How was your Halloween this year? The start of the holiday season sort of begins in the fall with Halloween—followed rapidly by Thanksgiving, Christmas/Hanukah/All traditions, and New Years. See? It isn’t so bad that summer is over. We have all these upcoming holidays to keep us busy. Do you like the “busyness” or do you feel stressed for several months? If “busyness” is what it has turned into for you, maybe it is time to reclaim your holidays. Make them work for you instead of the other way around. To do this, focus on what you really want and operate from your strengths.
My holidays aren’t perfect. I wouldn’t know how to tell anybody else how to have the perfect Halloween, Thanksgiving or any other holiday. We all have different goals, desires, and abilities. We all are at different life stages and have different family situations. Sometimes a family consists not of people that are related but people who have adopted each other in life. To improve and simplify your holidays, I have a few general suggestions.
First, take holiday notes from year to year. Write down what you spent (yes, this is a sneaky way to say “budget”). Write down what you liked about what you did for the holiday, and write down what you would and wouldn’t do again (yes, this a sneaky way to say “goal setting” and to prevent repeating past things that didn’t work well). Keep a holiday folder with holiday notes from year to year.
For Halloween, I keep a count of the number of children who come by each year so that I don’t buy too much or too little candy. My waistline doesn’t need the leftovers! Let’s just call it what it is “body clutter.” I also use the same decorations from year to year because it is traditional and frugal for our family to do it this way.
When the kids were little, we planned trips to the local apple orchard. We still find our pumpkins locally. We scoop them out and carve them together as a family and sometimes we even roast the pumpkin seeds. If we make the time, we drive around and look at the elaborate outside decorations that some people enjoy setting up. We tinker with our own decorations and costumes. What are your traditions?
Second, do what you want to do for each holiday based on what your talents are and aren’t. I am not a seamstress and I am frugal. Halloween costumes have been hand-me-downs, items purchased at garage sales, and household stuff that my children have applied their own creativity to use. Besides, this was the only day of the year they could help themselves to my make-up! I also am not much of a cook, but I might make apple crisp if I have time. Otherwise, we have sometimes enjoyed baking a frozen pumpkin pie purchased from the store. We heat up “real” apple cider and drink it hot. The kids who aren’t in braces eat store-bought carmel apples.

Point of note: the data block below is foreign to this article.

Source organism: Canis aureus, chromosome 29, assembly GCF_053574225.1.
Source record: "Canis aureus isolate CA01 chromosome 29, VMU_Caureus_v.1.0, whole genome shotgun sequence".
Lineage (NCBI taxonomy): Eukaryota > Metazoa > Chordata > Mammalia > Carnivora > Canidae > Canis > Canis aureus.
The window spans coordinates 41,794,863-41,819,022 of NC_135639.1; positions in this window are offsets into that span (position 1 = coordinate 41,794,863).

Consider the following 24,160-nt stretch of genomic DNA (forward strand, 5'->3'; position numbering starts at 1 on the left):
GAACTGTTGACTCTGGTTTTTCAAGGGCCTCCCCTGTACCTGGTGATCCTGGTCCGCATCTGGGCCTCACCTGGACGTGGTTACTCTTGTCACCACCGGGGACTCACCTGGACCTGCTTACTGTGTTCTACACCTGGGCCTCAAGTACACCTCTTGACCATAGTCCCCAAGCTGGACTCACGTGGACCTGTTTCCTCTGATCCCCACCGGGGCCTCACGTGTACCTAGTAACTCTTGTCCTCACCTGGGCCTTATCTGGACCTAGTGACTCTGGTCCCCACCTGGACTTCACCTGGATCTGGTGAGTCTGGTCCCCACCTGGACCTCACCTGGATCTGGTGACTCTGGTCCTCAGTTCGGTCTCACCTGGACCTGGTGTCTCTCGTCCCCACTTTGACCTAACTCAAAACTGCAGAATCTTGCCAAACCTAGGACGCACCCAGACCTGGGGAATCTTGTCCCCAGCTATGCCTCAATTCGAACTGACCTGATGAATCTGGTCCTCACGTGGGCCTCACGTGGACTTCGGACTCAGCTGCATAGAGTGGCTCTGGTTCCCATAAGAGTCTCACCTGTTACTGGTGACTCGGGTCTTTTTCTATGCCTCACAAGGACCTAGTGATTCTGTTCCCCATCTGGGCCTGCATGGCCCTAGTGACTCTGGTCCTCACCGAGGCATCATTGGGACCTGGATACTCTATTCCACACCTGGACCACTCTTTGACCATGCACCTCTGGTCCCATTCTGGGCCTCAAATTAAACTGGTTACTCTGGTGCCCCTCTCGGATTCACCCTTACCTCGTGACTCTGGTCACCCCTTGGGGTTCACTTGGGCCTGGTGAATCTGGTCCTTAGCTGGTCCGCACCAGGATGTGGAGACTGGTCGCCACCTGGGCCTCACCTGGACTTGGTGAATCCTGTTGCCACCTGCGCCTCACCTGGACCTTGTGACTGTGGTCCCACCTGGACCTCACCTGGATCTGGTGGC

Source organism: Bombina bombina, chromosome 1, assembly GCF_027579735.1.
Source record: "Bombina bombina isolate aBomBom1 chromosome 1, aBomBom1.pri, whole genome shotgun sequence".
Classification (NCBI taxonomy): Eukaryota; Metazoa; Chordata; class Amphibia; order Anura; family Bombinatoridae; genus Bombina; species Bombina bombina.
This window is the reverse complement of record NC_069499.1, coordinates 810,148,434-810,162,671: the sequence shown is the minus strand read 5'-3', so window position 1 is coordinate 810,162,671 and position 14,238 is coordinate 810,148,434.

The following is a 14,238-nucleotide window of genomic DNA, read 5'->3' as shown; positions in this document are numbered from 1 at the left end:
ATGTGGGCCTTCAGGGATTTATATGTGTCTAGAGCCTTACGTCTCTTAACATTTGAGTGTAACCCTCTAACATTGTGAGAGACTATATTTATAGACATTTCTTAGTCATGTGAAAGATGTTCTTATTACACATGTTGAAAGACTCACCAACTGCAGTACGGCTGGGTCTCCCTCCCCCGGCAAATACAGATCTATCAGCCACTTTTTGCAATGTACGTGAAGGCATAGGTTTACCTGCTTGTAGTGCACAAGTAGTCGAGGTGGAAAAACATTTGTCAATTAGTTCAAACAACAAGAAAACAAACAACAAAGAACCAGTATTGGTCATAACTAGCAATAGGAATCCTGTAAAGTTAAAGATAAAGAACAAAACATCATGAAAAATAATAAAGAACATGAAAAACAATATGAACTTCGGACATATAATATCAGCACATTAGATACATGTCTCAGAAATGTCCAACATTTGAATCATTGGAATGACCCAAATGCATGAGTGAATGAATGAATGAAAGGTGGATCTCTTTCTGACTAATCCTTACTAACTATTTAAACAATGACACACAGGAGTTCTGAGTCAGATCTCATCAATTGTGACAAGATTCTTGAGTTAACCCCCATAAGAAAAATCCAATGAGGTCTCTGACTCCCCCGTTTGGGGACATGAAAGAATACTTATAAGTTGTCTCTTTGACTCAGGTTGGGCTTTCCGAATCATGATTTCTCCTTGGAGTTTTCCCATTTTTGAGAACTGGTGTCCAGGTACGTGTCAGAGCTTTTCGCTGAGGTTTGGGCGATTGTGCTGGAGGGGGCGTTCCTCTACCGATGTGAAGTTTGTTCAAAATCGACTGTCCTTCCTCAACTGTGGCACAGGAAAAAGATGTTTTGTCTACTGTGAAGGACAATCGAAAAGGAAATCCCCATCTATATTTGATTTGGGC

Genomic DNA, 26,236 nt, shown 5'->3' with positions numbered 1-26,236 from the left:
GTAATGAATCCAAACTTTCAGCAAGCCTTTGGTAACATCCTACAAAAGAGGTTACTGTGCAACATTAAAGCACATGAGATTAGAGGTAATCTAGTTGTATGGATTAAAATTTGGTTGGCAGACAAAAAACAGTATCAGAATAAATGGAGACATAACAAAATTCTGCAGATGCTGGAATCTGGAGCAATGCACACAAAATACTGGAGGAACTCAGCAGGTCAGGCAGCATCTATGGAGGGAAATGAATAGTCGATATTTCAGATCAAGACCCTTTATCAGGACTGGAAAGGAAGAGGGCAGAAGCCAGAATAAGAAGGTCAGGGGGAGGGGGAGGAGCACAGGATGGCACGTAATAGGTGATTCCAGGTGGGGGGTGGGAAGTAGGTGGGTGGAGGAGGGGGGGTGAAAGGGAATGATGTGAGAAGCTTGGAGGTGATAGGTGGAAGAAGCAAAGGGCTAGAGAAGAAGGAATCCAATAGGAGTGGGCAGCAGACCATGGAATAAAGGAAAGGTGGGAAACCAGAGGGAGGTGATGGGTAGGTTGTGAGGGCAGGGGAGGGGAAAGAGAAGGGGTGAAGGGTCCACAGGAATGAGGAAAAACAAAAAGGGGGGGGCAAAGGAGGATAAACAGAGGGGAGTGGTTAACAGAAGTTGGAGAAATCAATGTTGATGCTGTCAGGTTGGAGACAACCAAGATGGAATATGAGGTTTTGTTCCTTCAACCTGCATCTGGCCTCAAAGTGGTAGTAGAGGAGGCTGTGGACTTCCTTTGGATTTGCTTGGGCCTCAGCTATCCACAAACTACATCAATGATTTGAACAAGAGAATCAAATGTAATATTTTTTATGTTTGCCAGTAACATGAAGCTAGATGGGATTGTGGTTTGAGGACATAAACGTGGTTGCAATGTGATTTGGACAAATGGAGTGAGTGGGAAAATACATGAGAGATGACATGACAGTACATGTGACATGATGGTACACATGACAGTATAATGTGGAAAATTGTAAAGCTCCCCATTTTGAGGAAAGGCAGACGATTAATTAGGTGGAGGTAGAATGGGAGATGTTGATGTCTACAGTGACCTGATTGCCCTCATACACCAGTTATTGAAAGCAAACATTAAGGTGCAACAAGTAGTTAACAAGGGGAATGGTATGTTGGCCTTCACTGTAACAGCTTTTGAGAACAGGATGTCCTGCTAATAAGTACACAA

Does it sound pretty ordinary? I guess it is. These are simply little traditions that have evolved for our family around the Halloween and fall season. They are what we enjoy.
Next, develop traditions for the seasons and holidays that fit for you and your family. Each holiday is your holiday and your family’s. Talk to other family members. Ask what they like and don’t like about each holiday as it rolls around. Find out what aspects they look forward to enjoying and what aspects of each holiday that they dread. These will give you some good clues about how to simplify each holiday.
Finally, whatever you do for any upcoming holiday, do it because you want to do it. If you are doing things because you feel you “should” or because you “ought to” or because you need to keep up with the neighbors, these activities are not genuine and there will be little satisfaction from them for you or for your family. And, if you have spent a lot of money or time to do them, it isn’t money or time that has been well spent.
Sometimes in our desire to get it perfect and do the right thing, we forget to have fun. It isn’t about the stuff. “Perfect” decorations and “perfect” food aren’t what make holidays special. We forget the meaning of the holidays. We forget to enjoy our family, our friends, and the activities that originally revolved around the holidays for the purpose of fun. If it turns into drudgery and “busyness,” why bother?
Simplify all your holidays by taking and keeping notes for each one. Cut out what doesn’t work for you and your family. Create your holidays using the skills and abilities you and your family have, rather than beating yourself up for things you can’t or prefer not to do. By doing this, you can create simple holidays that fit joyfully for you and your family.
Barbara Tako is a clutter clearing motivational speaker and author of Clutter Clearing Choices: Clear Clutter, Organize Your Home, & Reclaim Your Life (O Books, 2010), a seasonally organized book of clutter clearing tips that readers can pick and choose from to fit their personal style and needs.
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